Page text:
top of page
Bowls of ayurvedic herbs and spices. Medicines used by Ayurvedic Practitioner Faith Warner.



Food as Fuel and Medicine

Although, as a species, we will have always enjoyed eating, once upon a time (when food was more scarce) eating was an

activity we engaged in primarily as a means of fuelling the body and, through foods naturally therapeutic and

mind-body balancing effects, bringing relief to uncomfortable symptoms.

For many centuries, our meals/ingredients were:

  • cooked from fresh (often straight out of the ground!)

  • grown locally to a town or region

  • farmed organically with no chemical or pesticide use

  • available only in specific seasons

  • eaten according to folklore (as benefiting specific people with
    specific conditions)

  • consumed to fuel a heavy working day

  • taken in smaller portions

  • consumed with little to no processing

  • taken without preservatives, additives, chemicals and carcinogens

Freshly harvested potatoes. Eaten as part of an ayurvedic diet as recommended by Ayurvedic Practitioner Faith Warner of AyurLife UK

Old to New - Our loss of Wisdom around Eating

Old to New - Our loss of Wisdom around Eating

New world: new food

With the the advent of industrialisation and the ability to mass produce foods - in unprecedented quantities, more cheaply and out of season - we are now able eat for many more reasons than fuel. We eat to be social,for comfort, to pursue fitness or just for fun! With ready-made food available in every form at almost any hour, day  or night, we can eat pretty much whatever we want, whenever we want.


Although all of these diverse, interesting and delicious options make getting fuel an easier and more enjoyable process, eating this way leaves our digestion confused, sluggish and slow and our energy levels on the floor.

Image by Createria
Image by Sara Bakhshi
Image by Wine Dharma
Image by Hello I'm Nik 🇬🇧

Modern "foods" typically:

  • are not native to our own environment and may not be suitable to be

  • eaten in a different climate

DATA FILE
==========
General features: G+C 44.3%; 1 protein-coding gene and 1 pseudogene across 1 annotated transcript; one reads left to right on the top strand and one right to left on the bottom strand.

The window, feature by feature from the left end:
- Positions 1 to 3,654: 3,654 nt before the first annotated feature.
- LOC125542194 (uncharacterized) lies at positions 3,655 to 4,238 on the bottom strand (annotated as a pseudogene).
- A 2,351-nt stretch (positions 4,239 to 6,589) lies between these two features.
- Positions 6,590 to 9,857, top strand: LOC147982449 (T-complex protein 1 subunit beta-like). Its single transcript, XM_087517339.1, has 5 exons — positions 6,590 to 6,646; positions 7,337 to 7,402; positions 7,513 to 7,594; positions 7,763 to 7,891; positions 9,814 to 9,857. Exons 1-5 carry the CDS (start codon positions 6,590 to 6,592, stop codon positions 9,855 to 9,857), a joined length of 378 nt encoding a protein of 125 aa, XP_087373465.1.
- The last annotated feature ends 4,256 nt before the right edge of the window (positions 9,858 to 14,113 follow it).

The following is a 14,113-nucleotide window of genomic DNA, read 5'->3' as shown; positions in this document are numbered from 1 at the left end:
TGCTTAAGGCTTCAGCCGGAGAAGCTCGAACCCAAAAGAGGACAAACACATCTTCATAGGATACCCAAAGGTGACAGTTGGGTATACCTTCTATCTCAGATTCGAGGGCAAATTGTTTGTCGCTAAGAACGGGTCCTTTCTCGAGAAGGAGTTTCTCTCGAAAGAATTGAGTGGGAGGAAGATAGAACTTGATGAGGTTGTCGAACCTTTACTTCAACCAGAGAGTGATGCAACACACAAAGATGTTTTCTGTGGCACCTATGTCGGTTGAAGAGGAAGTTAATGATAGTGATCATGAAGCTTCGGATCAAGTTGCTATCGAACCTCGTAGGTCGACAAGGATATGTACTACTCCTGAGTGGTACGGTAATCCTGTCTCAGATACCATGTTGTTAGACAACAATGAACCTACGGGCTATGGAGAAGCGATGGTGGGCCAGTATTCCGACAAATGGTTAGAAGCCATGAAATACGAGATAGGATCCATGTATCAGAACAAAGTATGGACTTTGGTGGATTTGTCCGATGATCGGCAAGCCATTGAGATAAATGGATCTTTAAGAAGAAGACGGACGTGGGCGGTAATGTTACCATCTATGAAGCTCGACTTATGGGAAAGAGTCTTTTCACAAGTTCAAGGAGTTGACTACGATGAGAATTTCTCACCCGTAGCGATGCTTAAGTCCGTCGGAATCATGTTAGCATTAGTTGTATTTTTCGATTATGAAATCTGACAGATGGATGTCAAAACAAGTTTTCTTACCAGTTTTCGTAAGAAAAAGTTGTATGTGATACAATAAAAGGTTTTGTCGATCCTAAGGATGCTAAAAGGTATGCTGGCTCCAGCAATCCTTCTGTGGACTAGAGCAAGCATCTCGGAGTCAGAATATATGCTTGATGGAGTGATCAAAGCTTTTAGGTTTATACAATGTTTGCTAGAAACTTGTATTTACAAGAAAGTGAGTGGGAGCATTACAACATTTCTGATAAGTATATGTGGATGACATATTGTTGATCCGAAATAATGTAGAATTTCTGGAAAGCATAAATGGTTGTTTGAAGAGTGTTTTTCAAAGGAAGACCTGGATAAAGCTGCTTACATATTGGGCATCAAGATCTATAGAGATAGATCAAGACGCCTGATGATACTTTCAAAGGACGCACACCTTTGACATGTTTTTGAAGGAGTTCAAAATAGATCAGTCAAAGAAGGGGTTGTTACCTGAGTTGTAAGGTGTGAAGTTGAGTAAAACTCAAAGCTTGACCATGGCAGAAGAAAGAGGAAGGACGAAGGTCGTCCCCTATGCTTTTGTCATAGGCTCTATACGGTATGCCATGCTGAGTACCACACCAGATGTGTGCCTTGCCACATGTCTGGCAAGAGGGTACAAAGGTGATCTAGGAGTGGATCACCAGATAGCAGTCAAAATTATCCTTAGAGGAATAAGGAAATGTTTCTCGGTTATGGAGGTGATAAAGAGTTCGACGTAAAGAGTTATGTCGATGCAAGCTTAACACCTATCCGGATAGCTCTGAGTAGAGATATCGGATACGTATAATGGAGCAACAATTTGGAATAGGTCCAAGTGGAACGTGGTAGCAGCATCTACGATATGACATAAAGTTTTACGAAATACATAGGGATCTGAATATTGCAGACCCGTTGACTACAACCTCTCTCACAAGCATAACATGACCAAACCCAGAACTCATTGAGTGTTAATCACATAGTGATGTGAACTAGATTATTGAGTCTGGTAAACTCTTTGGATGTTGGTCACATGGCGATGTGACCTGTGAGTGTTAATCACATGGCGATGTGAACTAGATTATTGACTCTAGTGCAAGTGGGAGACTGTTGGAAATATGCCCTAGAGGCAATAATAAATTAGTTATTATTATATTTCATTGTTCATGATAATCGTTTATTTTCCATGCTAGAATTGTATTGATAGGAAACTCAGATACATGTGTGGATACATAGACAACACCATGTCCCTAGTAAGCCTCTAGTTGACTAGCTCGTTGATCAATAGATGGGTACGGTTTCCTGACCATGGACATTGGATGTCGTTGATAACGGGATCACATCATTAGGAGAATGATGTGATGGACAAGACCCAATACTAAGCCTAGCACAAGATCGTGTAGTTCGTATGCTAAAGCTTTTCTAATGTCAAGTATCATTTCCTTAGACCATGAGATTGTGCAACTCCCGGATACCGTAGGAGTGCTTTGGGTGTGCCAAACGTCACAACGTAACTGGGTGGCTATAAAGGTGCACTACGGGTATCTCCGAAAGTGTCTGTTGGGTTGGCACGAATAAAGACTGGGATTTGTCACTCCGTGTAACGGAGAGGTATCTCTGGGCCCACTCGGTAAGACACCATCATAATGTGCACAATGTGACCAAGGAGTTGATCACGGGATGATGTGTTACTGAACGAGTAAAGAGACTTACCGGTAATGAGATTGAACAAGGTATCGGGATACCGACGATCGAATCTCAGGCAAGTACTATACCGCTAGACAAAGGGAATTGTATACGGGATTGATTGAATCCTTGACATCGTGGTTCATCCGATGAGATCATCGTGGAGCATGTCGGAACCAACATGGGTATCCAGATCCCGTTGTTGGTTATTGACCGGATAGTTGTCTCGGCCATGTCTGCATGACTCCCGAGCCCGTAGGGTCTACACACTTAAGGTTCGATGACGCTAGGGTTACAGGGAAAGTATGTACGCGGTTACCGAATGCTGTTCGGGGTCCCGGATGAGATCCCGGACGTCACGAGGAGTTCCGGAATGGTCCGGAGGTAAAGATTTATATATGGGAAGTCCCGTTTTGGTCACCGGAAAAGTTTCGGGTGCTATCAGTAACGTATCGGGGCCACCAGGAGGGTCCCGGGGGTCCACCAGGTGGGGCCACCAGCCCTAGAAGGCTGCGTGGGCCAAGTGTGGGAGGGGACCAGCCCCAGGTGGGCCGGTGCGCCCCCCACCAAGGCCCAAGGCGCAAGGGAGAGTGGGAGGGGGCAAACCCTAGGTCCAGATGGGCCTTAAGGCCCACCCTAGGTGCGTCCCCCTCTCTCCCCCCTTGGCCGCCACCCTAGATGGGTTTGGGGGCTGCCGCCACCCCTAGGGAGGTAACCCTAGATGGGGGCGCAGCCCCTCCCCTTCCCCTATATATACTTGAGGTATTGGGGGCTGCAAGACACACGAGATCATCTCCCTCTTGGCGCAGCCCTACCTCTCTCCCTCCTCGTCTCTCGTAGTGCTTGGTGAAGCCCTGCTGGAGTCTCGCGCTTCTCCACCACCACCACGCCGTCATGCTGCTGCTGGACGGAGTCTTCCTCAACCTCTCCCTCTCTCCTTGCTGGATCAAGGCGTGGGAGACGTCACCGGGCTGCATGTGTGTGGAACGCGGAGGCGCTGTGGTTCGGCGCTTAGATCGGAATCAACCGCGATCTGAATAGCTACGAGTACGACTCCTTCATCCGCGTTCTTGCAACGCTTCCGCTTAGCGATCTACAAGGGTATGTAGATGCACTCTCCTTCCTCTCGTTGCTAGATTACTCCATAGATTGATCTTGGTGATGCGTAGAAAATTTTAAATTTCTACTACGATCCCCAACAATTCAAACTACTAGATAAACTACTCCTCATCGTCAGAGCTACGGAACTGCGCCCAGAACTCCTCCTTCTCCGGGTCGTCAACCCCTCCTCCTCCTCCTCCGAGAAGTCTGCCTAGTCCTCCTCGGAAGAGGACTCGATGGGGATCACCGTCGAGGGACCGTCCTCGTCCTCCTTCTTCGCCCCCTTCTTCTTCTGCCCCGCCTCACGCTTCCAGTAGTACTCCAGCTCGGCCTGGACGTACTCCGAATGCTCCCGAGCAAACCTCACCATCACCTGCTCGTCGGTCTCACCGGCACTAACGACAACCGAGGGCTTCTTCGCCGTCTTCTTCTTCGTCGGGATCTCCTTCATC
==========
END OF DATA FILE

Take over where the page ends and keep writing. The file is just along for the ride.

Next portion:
• are available outside of season, often flown in from overseas

  • would ancestors/our eatena cuisine which we have never form part of

  • never have eaten and may not suit our inherited digestive systems

  • are high in processed sugar, saturated fats, salt, preservatives, pesticides

  • and additives

  • are old, stale, processed, canned, frozen, repeatedly cooked and/or

  • microwaved (quite 'dead')

  • possess qualities which do not balance our unique composition

  • of tridosha

  • are consumed at the wrong time of day and in combination with

  • incompatible foods


On top of this we are bombarded with information about nutrition
'dos and dont's' (which always change) and leave us thoroughly
confused about what to eat. This often means that the foods we end up
eating are the ones we 'think' we need, what science says is good right
now or what's in trend, rather than what we really need.

As the times change so do our diet and lifestyles and times are changing quickly! Sadly, our mind and bodies haven't caught up.


The negative impacts of new ways of living and eating are widespread, deep-seated and affect our whole being including:

  • a loss  of our innate wisdom about food and a sense of what

  • food is beneficial to us uniquely

  • a loss of our mind-body connection to nature and our environment

  • de-stabilisation of the tridosha (and development of a vikruti)

  • damage to the digestive fire (agni) and development of toxins (ama)

  • increased anxiety, stress, depression or dependence on foods

  • (such as anorexia or sugar addiction)

  • proneness to acute or chronic digestive discomfort or disease

  • (gas, bloating, constipation, diarrhoea, IBS, Crohns, Ulcerative

  • Colitis, gastric ulcers etc)

  • food sensitivities

  • reduced nutrient digestion and assimilation leading to malnutrition

  • development of chronic inflammatory conditions

  • reduced/overactive immune functioning

  • the onset or aggravation of other health conditions

Agni and Ama: The Root of all Ease and Disease

Agni and Ama: the root of all ease and dis-ease